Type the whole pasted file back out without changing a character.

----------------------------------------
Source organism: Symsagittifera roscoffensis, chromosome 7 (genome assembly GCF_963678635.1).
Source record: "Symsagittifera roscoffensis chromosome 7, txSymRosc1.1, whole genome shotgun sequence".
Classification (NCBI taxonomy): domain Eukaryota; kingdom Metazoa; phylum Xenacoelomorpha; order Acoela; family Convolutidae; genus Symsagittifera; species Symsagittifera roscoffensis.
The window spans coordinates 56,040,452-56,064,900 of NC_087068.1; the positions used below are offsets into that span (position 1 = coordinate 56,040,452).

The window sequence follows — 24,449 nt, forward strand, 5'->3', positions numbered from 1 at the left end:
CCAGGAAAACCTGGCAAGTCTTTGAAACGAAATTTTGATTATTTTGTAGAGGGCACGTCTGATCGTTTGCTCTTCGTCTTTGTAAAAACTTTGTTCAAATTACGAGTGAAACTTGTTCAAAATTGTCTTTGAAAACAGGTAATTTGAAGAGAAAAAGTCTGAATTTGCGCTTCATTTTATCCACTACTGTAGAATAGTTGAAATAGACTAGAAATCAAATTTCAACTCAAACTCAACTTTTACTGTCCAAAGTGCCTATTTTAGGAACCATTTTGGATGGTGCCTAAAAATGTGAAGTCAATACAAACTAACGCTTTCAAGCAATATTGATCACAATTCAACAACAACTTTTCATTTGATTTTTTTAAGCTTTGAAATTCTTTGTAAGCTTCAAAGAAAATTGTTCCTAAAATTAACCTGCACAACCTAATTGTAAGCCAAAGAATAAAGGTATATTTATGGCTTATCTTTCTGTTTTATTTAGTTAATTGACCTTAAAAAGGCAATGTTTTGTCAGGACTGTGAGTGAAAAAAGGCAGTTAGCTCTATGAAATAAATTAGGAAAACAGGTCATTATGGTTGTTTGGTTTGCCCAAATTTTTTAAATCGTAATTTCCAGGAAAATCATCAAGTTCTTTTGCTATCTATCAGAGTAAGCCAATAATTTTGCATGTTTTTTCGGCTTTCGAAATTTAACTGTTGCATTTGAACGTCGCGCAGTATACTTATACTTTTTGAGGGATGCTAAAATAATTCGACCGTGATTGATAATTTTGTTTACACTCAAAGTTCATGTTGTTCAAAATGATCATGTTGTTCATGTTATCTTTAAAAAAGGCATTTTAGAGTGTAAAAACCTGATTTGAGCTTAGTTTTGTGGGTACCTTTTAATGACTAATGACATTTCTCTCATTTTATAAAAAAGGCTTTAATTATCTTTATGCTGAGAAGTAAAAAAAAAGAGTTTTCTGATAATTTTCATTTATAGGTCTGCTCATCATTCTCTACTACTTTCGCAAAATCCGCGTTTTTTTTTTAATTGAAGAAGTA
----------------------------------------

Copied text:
Source organism: Symsagittifera roscoffensis, chromosome 7 (genome assembly GCF_963678635.1).
Source record: "Symsagittifera roscoffensis chromosome 7, txSymRosc1.1, whole genome shotgun sequence".
Classification (NCBI taxonomy): domain Eukaryota; kingdom Metazoa; phylum Xenacoelomorpha; order Acoela; family Convolutidae; genus Symsagittifera; species Symsagittifera roscoffensis.
The window spans coordinates 56,040,452-56,064,900 of NC_087068.1; the positions used below are offsets into that span (position 1 = coordinate 56,040,452).

The window sequence follows — 24,449 nt, forward strand, 5'->3', positions numbered from 1 at the left end:
CCAGGAAAACCTGGCAAGTCTTTGAAACGAAATTTTGATTATTTTGTAGAGGGCACGTCTGATCGTTTGCTCTTCGTCTTTGTAAAAACTTTGTTCAAATTACGAGTGAAACTTGTTCAAAATTGTCTTTGAAAACAGGTAATTTGAAGAGAAAAAGTCTGAATTTGCGCTTCATTTTATCCACTACTGTAGAATAGTTGAAATAGACTAGAAATCAAATTTCAACTCAAACTCAACTTTTACTGTCCAAAGTGCCTATTTTAGGAACCATTTTGGATGGTGCCTAAAAATGTGAAGTCAATACAAACTAACGCTTTCAAGCAATATTGATCACAATTCAACAACAACTTTTCATTTGATTTTTTTAAGCTTTGAAATTCTTTGTAAGCTTCAAAGAAAATTGTTCCTAAAATTAACCTGCACAACCTAATTGTAAGCCAAAGAATAAAGGTATATTTATGGCTTATCTTTCTGTTTTATTTAGTTAATTGACCTTAAAAAGGCAATGTTTTGTCAGGACTGTGAGTGAAAAAAGGCAGTTAGCTCTATGAAATAAATTAGGAAAACAGGTCATTATGGTTGTTTGGTTTGCCCAAATTTTTTAAATCGTAATTTCCAGGAAAATCATCAAGTTCTTTTGCTATCTATCAGAGTAAGCCAATAATTTTGCATGTTTTTTCGGCTTTCGAAATTTAACTGTTGCATTTGAACGTCGCGCAGTATACTTATACTTTTTGAGGGATGCTAAAATAATTCGACCGTGATTGATAATTTTGTTTACACTCAAAGTTCATGTTGTTCAAAATGATCATGTTGTTCATGTTATCTTTAAAAAAGGCATTTTAGAGTGTAAAAACCTGATTTGAGCTTAGTTTTGTGGGTACCTTTTAATGACTAATGACATTTCTCTCATTTTATAAAAAAGGCTTTAATTATCTTTATGCTGAGAAGTAAAAAAAAAGAGTTTTCTGATAATTTTCATTTATAGGTCTGCTCATCATTCTCTACTACTTTCGCAAAATCCGCGTTTTTTTTTTAATTGAAGAAGTA